Starring: Ted Vernon, Michael David Simms, Richard Vidan, Kristina Sanborn, Victoria Christian, B.J. Turner
Running time: 83 Minutes
Directed by: William Wesley
Year of release: 1988
Distributor: Scream Factory
Horror films today are recycled and unimaginative. If one does come along, with a new concept, Hollywood slices off another sequel while the original’s corpse is still warm. From time to time, I will look back to find something different. My expectations aren’t as high and the curiosity of why I haven’t seen a particular title usually gets the better of me. Enter the 1988 horror film, Scarecrows, a title that as former video store clerk, I completely ignored. Scream Factory has given it their royal treatment and that alone was enough to watch.
The title gives away the creature/ monster for this feature. Sadly, it has become refreshing to watch something that does not feature zombies or vampires. Our story begins with the robbery of a government facility. Our thieves have stolen three million dollars and have hijacked an airplane to get away. Their only captivities are the pilot and his teenage daughter.
One of the thieves, Bert (B.J. Turner), double crosses everyone by pushing the money out of the plane, tosses a grenade, and then parachutes away. Bert lands near an old farm and in his search for the money and transportation, he comes across some scarecrows. Clearly, Bert’s plans to screw everyone were not very well thought out. He is neither prepared for getting away, nor for the horror he has just stumbled upon. There are hints of a supernatural presence at the old farm as well as a history of three men who may have worked the land. That is where the brilliance of Scarecrows lies; the non-explanation of history before Bert landed.
The other members of Bert’s crew arrive and stumble across the farmland as well. In tow is their young female captive, Kellie (Victoria Christian). In the horror genre, Kellie’s role could lead to several different outcomes. Is she a toy for the sleaziest of the thieves to taunt and play with? Will she become the savior of the thieves? Will she be the true innocent and thus impervious to the scarecrows’ evil plans? It’s actually none of these scenarios. Again, completely refreshing, just like the other members of this band of cut-throats. At one point you actually root for one to get away from what will be certain death.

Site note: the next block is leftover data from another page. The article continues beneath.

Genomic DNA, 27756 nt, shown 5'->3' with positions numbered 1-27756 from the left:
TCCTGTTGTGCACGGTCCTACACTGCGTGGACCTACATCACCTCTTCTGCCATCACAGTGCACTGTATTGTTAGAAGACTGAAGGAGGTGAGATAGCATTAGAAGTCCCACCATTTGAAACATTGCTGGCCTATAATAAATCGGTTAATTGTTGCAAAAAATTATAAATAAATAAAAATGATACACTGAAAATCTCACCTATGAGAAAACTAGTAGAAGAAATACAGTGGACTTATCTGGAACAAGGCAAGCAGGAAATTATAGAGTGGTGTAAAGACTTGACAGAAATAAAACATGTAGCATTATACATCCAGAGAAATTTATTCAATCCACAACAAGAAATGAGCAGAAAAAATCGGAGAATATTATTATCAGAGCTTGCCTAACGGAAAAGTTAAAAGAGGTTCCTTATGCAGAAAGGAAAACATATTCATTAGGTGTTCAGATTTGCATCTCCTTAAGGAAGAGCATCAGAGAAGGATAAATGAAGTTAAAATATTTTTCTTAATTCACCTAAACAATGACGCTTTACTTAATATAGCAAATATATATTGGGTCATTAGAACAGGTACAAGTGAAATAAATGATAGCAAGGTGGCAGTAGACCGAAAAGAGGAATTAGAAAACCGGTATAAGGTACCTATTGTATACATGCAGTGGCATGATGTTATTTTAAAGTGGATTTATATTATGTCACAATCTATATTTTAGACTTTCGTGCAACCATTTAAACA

So why haven’t you heard of Scarecrows before? Sadly, it is because of the acting. If you look at the cast list above, you won’t recognize a single name. In the horror genre, that is pretty rare. The film also suffers from budgetary constraints and it shows. William Wesley did his best, but when you see the same shot over again and over again, you expect it to have some meaning. One shot in particular kept me guessing that something was going to happen and nothing ever did. Frustrating your audience and bad acting can make a film a one-time experience and ultimately forgettable.
Despite the film’s flaws, there are still a few surprises. The outcome for the dog (another horror cliché) was unexpected and fun. There are some truly different and unique shocks included in this direct-to-video film from the late eighties. Speaking of which, the film actually looked incredible on Blu-ray. Again, Scream Factory has given another horror film a Criterion Collection restoration, complete with special features.
- New Audio Commentary With Co-screenwriter Richard Jefferies, Director Of Photography Peter Deming And Composer Terry Plumeri
- Audio Commentary With Director William Wesley And Producer Cami Winikoff
- The Last Straw – An Interview With Special Make-Up Effects Creator Norman Cabrera
- Cornfield Commando – An Interview With Actor Ted Vernon
- Original Storyboards
- Still Gallery
- Theatrical Trailer
Films of this genre and era are often forgotten. Scarecrows doesn’t re-write the genre, but it supplies enough fun and thrills for 83 minutes.